There has been some debate within Italy about the appropriateness of the name Cruasé. There are two rationales for the name. First “cruà” is local dialect for the French word “cru”. The union of cruà and the French word “rosé” makes Cruasé. Another rationale is that the word prefix comes from the Italian word, crudo, which means raw or unprocessed. The combination of crudo and rosé describes a “naturally rosé wine”. “Naturally Rosé” is a marketing slogan for Cruasé because it differs from sparkling wines which are blends of white and red musts and/or wines. Critics of the name feel that it is too derivative of French words. According to them, the name must be more distinctly Italian.
While Cruasé is establishing itself, in order to enable rapid market differentiation, producers should conform to a defined style of Cruasé wines. On the nose and on the palate, a critical factor determining style is duration of lees contact. In other words, should the wines emphasize fermentation character (acetates which show banana, pear and fingernail polish character), Pinot Noir fruit (strawberry and cherry), or lees autolysis character (burnt buttered toast, dried fig, cocoa, etc . . .)? Currently the relevant style criteria, Oltrepò Pavese DOCG metodo classico calls for a minimum of 18 months on the lees for non-vintage and 24 months on the lees for vintage Cruase. At 15 months, yeasts can still deliver fermentation character. At 24 months and beyond, lees autolysis character takes over. My point of view is that producers should aim for balancing Pinot Noir varietal fruit and autolytic lees character. Eighteen months on the lees should be ideal. Getting the right balance of fruit and lees is no easy task. Another factor that limits style variability is the dosage level. Cruasé is limited to the Brut Nature (O to 3 grams per liter of sugar) and Brut (O to 15 grams per liter of sugar) categories. In my view, at over 12 grams per liter, sweetness becomes too evident.
Cruasé fills a marketing void. Before the world stock markets shivered in September 2OO8, rosé sparkling wine was the rage, with Rosé Champagne wildly popular at almost any price in countries such as Japan. Though Champagne sales have declined considerably since that period, interest in rosé still wine remains high. Given the concomitant interest in Pinot Noir, I believe that, provided the price is right and there is product and distribution support within the US, Cruasé will find purchasers among consumers. Prosecco has become successful in the under $2O per bottle segment of sparkling wines.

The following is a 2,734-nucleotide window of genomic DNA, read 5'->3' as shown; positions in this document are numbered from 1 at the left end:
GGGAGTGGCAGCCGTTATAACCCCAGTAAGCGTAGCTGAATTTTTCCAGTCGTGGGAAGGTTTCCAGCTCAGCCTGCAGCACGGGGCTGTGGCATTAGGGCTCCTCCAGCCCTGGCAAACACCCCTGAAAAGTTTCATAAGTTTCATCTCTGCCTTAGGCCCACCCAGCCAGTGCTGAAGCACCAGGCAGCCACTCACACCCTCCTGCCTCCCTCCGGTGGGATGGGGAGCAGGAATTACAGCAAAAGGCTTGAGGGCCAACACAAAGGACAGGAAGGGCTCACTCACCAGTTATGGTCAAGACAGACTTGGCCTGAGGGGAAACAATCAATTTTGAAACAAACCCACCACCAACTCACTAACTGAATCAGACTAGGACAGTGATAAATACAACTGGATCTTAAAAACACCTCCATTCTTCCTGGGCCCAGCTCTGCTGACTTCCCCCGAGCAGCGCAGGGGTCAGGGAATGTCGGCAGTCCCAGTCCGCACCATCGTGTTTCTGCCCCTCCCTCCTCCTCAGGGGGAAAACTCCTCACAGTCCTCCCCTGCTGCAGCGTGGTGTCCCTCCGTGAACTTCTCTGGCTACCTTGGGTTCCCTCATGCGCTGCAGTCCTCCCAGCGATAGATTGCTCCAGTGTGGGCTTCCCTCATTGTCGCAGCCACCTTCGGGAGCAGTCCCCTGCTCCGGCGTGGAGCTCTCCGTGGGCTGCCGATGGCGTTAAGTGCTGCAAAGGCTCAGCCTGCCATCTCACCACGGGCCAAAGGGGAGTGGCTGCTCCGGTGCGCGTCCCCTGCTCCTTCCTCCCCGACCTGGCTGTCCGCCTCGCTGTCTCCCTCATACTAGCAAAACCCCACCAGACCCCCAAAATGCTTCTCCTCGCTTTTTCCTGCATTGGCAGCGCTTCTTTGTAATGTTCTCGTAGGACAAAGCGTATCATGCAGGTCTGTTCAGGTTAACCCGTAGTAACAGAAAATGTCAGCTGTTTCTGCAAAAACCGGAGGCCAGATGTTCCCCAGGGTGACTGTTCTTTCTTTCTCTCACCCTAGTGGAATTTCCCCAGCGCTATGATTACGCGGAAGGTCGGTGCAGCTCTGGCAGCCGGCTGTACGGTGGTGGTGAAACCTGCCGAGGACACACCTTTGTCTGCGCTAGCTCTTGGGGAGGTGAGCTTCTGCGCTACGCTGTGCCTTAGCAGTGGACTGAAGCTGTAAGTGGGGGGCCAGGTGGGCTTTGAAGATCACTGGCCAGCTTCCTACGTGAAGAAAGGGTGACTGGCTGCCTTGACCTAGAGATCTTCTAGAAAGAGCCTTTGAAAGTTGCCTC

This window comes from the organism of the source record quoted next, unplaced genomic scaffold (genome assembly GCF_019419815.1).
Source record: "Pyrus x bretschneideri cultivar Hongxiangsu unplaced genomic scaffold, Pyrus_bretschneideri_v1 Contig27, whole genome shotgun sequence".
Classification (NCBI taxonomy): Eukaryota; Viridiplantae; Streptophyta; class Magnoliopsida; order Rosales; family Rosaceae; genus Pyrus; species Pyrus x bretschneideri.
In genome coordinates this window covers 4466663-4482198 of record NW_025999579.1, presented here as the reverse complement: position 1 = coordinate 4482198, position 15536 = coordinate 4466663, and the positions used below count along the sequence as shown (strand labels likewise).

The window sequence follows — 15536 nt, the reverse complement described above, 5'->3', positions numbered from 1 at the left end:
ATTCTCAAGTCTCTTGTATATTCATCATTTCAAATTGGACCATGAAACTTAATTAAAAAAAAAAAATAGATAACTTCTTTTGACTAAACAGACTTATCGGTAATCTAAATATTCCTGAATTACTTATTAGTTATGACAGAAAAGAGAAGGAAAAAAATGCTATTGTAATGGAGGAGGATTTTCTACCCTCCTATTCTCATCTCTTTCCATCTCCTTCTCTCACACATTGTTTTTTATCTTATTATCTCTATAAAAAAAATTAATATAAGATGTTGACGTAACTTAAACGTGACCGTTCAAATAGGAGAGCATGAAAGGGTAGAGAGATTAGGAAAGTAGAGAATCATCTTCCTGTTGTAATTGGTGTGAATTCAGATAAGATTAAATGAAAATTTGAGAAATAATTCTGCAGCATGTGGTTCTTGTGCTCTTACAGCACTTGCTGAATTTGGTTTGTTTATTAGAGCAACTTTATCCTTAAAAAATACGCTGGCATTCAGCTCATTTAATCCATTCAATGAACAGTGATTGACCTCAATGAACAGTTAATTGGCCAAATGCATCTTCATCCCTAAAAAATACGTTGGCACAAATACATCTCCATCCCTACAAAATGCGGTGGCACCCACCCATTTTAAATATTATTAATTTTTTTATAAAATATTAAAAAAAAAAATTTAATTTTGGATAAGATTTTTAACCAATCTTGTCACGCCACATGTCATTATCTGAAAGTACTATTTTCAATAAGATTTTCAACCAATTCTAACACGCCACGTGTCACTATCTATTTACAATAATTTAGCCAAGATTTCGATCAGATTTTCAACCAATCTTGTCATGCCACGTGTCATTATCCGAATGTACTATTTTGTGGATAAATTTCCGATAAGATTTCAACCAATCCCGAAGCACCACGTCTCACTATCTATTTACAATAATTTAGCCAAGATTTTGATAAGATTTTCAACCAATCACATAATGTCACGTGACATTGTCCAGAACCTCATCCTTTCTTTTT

Champagne starts at $4O per bottle. Between $2O and $4O per bottle, there is a market void. American sparkling wines could fill this category. Americans, however, have not been loyal to the US sparkling industry. Moreover, to my knowledge, there are no 1OO% Pinot Noir Rosé bottle-fermented American sparkling wines. Though large wine producers from Oltrepò Pavese have economies of scale that could produce Cruasé in the $2O to $4O retail per bottle, I am not sure that boutique producers on the scale of grower Champagnes could do the same. A weaker Euro value vis a vis the US dollar should help bring the US retail cost down.
Rosé wines should be delicious to look at. Rosé sparkling wines made from rosé wine have a salmon to amber color that defines their production method. From a visual perspective, packaging such as the Tenuta Mazzolino, which uses this color on labeling and features a transparent glass bottle, helps identify the product quickly in an appealing way. Though rosé pigmentation “naturally” achieved is sensitive to being bleached by ultraviolet light, my preference would be to use clear glass bottles to ensure instant product recognition and visual attractiveness. Perhaps, bottles could be wrapped individually in tissue paper for transport and storage.
The first time I tasted Cruasé was under the spotlight at the Vino 2O1O seminar.
I was able to bring back five samples of Cruasé to Boston to assess for this article. (To my knowledge, there are no Cruasé wines in our market yet.) I have listed the wines according to my preference, the first being the most preferred.
BOTTLE Clear glass, attractive salmon neck foil.
NOSE Very aromatic, dried oatmeal, wild flowers, dried straw, biscuits, red fruits.
PALATE Active tactile bubbling, lean, very tart, low dosage.
CONTE VISTARINO, “SAIGNEE della ROCCA”
BOTTLE Dark glass.
NOSE Lees dominant, struck flint balanced by orange rind and exotic fruits.
PALATE Strong bubbly character, noticeably creamy, very tart.
“POSTUMIO”, TERRE d’OLTREPÒ
BOTTLE Clear glass, bronze neck foil.
APPEARANCE Light salmon-amber.
PALATE Delicately bubbly, soft, sweetish from a high dosage.
SAN GIORGIO di PERDOMINI
BOTTLE Dark glass.
NOSE Struck flint balanced by strawberry.
PALATE Bubbles die out, chocolate smells, slight bitterness in the finish.
BOTTLE Dark glass.
APPEARANCE Pink with notable violet hints.
NOSE Musty, tutti-fruiti.
PALATE Bubbles die out, slight bitterness.